The first time I saw my father cry was at his mother’s funeral.

    I don’t recall how old she was when she died. I remember thinking that for as long as I’d known her, Grandma Dotty had been “old.”

    In keeping with some odd, fatalistic Eastern European Jewish tradition, Grandma Dotty had been dying - or at least letting us know she was dying - for as long as any of us could remember. She’d devoted many otherwise healthy years to telling us her days were numbered… “If only I should live so long!”

    As kids, we looked forward to visits with Grandma Dotty because we knew we’d have chocolate. She always had a supply of Nestle’s Semisweet Dark Chocolate in a ceramic bowl on a claw-footed coffee table that stood in the center of the too-dark living room of her home in Maplewood, New Jersey. Along with our chocolate treats, of course, we would receive reminders of Grandma's impending doom.

    When Grandma Dotty came to visit us, she would ask us to play “If I Were a Rich Man” from “Fiddler on the Roof” on the stereo. We’d each receive a couple of dollars, Grandma would play a tune on the piano that sounded like a funeral dirge, give us all a parting kiss on "the head, give me your head..." and after offering requisite notice that her demise would likely come before her next visit, off she would go.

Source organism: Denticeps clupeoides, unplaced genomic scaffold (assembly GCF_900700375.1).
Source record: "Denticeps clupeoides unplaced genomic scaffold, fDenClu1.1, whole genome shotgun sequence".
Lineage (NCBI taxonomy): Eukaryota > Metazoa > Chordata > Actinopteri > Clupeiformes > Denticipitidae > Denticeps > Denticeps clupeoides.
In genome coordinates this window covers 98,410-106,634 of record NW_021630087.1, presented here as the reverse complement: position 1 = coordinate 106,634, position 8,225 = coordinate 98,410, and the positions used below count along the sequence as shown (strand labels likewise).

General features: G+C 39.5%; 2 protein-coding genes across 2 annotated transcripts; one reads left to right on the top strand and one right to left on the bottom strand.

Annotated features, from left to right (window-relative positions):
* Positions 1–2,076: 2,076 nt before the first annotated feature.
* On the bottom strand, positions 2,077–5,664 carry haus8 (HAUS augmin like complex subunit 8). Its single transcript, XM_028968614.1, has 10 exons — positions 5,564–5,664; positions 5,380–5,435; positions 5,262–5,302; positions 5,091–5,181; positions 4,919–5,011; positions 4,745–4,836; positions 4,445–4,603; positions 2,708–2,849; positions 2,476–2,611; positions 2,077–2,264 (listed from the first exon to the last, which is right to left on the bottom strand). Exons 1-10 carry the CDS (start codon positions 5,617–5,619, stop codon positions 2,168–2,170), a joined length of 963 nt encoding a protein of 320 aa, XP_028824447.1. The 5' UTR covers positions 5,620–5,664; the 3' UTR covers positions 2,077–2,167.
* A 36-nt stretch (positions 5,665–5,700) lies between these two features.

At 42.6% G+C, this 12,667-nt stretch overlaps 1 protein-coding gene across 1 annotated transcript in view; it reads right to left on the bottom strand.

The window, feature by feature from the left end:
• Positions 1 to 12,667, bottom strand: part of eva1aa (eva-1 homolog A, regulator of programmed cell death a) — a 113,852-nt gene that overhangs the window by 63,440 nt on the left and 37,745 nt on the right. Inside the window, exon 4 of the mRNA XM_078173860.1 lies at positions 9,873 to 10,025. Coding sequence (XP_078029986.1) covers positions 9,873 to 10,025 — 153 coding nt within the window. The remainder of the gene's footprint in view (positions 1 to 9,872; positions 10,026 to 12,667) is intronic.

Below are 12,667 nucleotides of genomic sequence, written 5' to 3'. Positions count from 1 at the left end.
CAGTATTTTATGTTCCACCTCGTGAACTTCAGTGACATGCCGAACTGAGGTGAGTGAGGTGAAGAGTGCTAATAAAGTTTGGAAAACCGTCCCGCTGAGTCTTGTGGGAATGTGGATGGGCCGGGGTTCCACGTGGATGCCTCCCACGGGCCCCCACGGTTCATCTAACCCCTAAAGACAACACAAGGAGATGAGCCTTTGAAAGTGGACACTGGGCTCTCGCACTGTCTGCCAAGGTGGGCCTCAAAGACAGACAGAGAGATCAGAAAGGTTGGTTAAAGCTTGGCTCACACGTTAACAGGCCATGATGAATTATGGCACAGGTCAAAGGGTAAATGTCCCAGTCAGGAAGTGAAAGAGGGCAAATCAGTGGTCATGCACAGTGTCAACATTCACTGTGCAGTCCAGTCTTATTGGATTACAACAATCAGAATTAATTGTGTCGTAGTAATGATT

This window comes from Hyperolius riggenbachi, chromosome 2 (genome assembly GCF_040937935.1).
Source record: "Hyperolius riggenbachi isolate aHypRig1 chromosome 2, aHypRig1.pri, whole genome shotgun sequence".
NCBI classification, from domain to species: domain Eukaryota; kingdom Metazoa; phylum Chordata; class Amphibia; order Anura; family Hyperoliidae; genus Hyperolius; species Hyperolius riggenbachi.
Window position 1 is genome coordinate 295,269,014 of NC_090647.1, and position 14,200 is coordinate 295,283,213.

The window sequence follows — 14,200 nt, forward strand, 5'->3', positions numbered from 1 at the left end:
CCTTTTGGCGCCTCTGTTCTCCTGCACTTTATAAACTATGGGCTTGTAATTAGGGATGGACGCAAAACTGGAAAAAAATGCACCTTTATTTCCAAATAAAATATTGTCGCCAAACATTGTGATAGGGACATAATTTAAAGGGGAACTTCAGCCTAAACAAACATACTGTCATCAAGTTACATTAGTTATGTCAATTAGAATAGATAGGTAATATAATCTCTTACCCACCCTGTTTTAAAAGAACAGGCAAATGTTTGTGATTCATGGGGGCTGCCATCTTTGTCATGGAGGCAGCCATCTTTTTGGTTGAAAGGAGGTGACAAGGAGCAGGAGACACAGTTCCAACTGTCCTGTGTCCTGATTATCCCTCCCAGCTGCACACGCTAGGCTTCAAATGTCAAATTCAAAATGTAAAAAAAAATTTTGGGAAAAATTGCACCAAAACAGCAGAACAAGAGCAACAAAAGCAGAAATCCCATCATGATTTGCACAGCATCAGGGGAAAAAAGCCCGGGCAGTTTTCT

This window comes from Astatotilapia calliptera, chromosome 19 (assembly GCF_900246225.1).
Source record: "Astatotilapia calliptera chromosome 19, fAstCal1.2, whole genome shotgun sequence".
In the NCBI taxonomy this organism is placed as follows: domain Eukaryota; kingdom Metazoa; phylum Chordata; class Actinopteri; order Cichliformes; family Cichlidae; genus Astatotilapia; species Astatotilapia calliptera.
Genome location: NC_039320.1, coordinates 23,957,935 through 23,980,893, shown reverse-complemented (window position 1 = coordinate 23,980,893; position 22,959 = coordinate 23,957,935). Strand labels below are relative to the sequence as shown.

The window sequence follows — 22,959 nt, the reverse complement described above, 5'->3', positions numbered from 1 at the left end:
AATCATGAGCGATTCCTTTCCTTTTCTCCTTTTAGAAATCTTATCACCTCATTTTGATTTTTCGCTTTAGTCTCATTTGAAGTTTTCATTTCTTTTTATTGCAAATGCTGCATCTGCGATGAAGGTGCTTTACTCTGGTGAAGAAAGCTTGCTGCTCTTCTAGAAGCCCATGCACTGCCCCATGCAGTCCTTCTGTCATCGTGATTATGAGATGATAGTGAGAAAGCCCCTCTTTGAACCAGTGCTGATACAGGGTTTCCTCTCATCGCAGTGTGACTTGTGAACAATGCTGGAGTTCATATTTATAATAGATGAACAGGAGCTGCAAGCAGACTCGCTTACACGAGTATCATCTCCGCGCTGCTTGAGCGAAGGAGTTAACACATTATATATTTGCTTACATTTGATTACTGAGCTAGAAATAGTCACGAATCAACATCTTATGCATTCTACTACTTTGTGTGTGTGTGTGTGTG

The last of our grandparents, Grandma Dotty finally got quite specific about just how numbered her days were. After a short bout with a number of fast-moving cancers, she died at the Daughters of Miriam nursing home, just off exit 155 on the Garden State Parkway. You can still see the building from the north-bound lanes…

    I drove home as soon as I received the news. I arrived to find my father on the phone, contacting everyone who needed to be contacted - handling any last-minute logistics for the funeral. He simply was doing what needed to be done...